What does a psychiatrist do?
A psychiatrist is a physician (MD or DO) who is specialized to treat mental health disorders. They are qualified to treat both mild and severe forms of mental illness by means of psychotherapy, medications, or both. A psychiatrist has gone through the arduous process of medical school, and residency so that they are knowledgeable of human physiology, anatomy, and pathology, and how they interact with your mental life. Psychiatrists should be able not only to prescribe medication, but explain, in terms you can understand, how the medication works, its expected benefits, possible side effects, and how it may affect other health conditions or the activity of other meds you may be taking.
How can you help me?
Whether you are suffering from a mental disorder such as depression, anxiety, etc, or simply wish to work on a specific issue in your social, occupational, spiritual, or sexual life, I can help. If depression or other disorder is having an impact on your relationships, your work, or even your ability to care for yourself, medication can provide much needed relief. I will be able to determine if there is any underlying medical condition that might be affecting your emotional well being, and recommend an appropriate treatment. In psychotherapy, I will provide a safe nurturing environment for you to openly discuss what is bothering you. I can help you gain insight into your personality, your development, your habits, and with that insight, lays the capacity to change.
Will I be prescribed medications?
Not necessarily. Medications are prescribed only in situations where mental symptoms are causing significant distress, or are having negative impacts on your relationships, your physical health, your work etc. Sometimes, psychotherapy alone will suffice. After a thorough evaluation, we will discuss together whether or not medications are right for you.
Will I become dependent on medications?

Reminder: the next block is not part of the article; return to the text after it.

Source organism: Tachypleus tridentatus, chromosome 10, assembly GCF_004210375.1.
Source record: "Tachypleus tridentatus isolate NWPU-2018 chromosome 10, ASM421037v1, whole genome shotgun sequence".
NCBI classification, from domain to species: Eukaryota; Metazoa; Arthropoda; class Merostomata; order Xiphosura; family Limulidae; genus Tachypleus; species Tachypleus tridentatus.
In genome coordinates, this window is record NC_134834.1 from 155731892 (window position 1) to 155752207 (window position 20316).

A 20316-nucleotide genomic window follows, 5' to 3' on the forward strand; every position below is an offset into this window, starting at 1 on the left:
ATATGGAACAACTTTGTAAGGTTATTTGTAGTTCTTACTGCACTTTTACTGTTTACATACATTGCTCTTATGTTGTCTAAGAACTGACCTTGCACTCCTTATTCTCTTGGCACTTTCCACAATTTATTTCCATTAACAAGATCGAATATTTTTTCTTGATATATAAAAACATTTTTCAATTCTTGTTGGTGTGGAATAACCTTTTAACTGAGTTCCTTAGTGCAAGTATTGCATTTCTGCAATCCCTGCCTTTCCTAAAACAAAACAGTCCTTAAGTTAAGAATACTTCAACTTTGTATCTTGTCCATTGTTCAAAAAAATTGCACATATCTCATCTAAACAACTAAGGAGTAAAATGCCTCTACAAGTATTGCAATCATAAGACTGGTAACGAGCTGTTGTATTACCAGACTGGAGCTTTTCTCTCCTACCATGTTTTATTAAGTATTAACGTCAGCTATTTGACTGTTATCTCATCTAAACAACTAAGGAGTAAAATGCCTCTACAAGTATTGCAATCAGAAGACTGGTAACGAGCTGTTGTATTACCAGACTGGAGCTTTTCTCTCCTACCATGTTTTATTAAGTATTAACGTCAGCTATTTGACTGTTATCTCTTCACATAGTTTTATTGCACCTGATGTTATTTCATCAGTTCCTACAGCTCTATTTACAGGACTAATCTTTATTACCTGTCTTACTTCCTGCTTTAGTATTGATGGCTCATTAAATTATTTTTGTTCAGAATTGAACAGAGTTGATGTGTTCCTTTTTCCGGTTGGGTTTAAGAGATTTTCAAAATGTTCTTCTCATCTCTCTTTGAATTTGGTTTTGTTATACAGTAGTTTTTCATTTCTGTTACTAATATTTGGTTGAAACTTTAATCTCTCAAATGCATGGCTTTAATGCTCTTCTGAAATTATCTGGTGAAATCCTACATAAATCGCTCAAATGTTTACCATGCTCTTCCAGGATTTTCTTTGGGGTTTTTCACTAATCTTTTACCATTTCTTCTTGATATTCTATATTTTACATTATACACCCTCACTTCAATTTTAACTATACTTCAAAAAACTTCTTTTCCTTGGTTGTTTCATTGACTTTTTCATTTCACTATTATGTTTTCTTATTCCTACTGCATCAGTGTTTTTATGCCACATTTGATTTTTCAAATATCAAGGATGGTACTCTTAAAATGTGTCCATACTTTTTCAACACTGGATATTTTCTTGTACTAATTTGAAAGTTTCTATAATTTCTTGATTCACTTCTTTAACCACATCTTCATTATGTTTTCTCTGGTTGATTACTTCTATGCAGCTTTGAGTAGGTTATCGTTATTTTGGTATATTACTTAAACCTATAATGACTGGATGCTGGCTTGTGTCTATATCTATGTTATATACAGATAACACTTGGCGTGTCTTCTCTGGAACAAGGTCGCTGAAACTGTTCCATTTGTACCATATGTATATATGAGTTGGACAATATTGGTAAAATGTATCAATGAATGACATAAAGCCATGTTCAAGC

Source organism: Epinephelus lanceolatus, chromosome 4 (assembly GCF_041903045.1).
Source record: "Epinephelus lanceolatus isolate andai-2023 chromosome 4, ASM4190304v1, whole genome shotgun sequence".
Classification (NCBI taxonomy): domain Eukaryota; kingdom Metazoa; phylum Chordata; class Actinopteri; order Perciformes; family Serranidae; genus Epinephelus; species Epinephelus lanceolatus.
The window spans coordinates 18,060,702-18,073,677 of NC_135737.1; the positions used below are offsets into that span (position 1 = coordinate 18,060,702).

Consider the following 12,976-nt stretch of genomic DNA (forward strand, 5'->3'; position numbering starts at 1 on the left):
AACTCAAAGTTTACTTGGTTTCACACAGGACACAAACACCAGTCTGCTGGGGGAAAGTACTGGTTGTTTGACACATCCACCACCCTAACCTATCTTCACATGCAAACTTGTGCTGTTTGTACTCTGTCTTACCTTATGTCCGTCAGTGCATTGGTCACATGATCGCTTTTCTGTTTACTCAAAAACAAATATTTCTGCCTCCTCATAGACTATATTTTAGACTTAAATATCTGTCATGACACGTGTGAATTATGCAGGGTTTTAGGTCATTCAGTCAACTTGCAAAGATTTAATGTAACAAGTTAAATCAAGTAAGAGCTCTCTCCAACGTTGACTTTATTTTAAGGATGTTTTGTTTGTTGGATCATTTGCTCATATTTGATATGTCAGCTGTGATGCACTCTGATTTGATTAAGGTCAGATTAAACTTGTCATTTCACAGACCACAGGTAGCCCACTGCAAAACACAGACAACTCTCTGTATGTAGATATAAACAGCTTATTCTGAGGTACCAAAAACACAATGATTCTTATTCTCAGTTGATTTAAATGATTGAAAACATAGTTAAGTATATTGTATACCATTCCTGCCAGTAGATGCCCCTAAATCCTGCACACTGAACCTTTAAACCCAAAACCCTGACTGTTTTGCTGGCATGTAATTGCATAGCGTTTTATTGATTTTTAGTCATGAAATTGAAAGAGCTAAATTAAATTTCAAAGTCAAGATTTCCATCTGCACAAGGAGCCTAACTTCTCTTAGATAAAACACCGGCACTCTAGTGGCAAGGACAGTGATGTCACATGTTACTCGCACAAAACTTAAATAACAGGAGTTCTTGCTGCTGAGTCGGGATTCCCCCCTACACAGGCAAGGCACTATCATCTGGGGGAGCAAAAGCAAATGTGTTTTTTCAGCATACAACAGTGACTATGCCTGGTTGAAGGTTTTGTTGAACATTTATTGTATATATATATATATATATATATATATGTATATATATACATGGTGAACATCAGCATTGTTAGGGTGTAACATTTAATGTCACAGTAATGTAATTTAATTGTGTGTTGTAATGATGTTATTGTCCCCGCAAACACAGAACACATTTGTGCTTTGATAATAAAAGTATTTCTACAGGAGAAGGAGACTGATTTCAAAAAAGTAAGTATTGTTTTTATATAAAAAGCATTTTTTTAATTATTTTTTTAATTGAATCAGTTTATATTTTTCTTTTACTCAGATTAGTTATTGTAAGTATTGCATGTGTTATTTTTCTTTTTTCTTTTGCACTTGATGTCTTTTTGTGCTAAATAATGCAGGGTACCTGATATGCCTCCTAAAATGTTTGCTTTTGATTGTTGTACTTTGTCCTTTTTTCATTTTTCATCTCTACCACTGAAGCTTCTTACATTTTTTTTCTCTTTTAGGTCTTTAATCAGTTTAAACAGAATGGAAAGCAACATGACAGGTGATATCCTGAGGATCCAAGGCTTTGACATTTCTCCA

This is a common question among clients, and it is understandable you may have this concern. Contrary to popular belief, most psychiatric medications do not cause physical dependence. Use of certain sedative medications, and stimulants used to treat ADHD, can lead to tolerance, and possibly physical dependence. However with close follow-up and strict adherence to guidelines, the risk of dependence can be minimized. We can discuss your concerns more in detail at our initial visit.
What can I expect at my initial visit?
At your initial visit, I will conduct a comprehensive review of your current complaints. We will discuss your emotional, cognitive, and physical symptoms, and how they may be impacting your life. Be as open and honest as possible. We will review your past experiences in the mental health system, and any medications you’ve taken in the past. We will evaluate any current medical conditions you may have, and review your current medications. Please bring all medications you are taking in their bottles, including pills, eye drops, patches, injections, and suppositories.
What will be the cost of my treatment?
After the initial screening session and diagnosis a rough estimate of the expenditure involved in the treatment and the time duration can be given. Different issues have different solutions hence the cost estimates differ according to the condition and the intervention required.